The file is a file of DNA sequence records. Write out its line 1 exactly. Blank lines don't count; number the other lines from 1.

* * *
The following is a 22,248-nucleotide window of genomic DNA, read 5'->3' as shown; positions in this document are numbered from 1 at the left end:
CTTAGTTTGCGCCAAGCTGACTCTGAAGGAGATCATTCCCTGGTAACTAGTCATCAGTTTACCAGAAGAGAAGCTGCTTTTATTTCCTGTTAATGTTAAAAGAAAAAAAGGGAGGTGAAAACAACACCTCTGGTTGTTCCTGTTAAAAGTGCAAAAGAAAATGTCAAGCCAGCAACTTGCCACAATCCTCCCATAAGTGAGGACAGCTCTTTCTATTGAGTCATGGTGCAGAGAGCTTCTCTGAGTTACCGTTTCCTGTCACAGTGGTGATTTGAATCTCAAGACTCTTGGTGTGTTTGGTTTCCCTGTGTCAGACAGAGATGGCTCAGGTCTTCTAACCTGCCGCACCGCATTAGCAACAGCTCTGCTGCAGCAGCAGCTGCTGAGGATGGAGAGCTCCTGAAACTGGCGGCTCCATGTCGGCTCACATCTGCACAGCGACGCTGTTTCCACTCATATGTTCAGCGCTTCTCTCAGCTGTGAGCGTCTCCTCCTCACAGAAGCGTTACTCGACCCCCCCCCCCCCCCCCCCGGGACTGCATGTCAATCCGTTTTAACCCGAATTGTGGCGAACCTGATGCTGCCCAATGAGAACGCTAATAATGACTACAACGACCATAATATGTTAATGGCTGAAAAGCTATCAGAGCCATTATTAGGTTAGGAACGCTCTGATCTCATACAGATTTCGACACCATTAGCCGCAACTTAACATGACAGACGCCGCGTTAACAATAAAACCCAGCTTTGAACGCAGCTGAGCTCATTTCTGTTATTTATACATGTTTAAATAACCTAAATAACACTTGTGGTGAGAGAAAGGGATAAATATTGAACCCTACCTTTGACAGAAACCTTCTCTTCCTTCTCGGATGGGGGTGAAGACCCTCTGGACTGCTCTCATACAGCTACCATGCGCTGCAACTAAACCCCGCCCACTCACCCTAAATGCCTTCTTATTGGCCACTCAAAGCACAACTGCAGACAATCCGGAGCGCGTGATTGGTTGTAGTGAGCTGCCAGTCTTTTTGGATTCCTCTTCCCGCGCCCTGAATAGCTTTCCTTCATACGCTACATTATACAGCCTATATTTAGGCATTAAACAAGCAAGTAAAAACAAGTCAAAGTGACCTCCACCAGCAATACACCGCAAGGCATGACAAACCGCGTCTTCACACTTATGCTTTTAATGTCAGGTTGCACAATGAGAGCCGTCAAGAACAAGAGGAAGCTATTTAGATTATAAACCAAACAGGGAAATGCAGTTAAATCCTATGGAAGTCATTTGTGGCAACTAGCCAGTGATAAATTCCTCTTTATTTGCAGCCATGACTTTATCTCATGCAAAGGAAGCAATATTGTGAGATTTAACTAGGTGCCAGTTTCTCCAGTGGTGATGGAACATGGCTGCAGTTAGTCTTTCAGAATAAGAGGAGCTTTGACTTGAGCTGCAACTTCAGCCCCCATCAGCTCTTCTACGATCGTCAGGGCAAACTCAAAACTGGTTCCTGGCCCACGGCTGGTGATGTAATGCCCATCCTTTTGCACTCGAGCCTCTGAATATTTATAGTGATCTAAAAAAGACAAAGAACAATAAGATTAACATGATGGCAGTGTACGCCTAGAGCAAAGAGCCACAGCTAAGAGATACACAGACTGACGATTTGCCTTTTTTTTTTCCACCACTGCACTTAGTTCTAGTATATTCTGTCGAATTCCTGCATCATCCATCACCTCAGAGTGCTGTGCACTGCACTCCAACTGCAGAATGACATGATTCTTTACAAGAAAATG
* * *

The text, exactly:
The following is a 22,248-nucleotide window of genomic DNA, read 5'->3' as shown; positions in this document are numbered from 1 at the left end: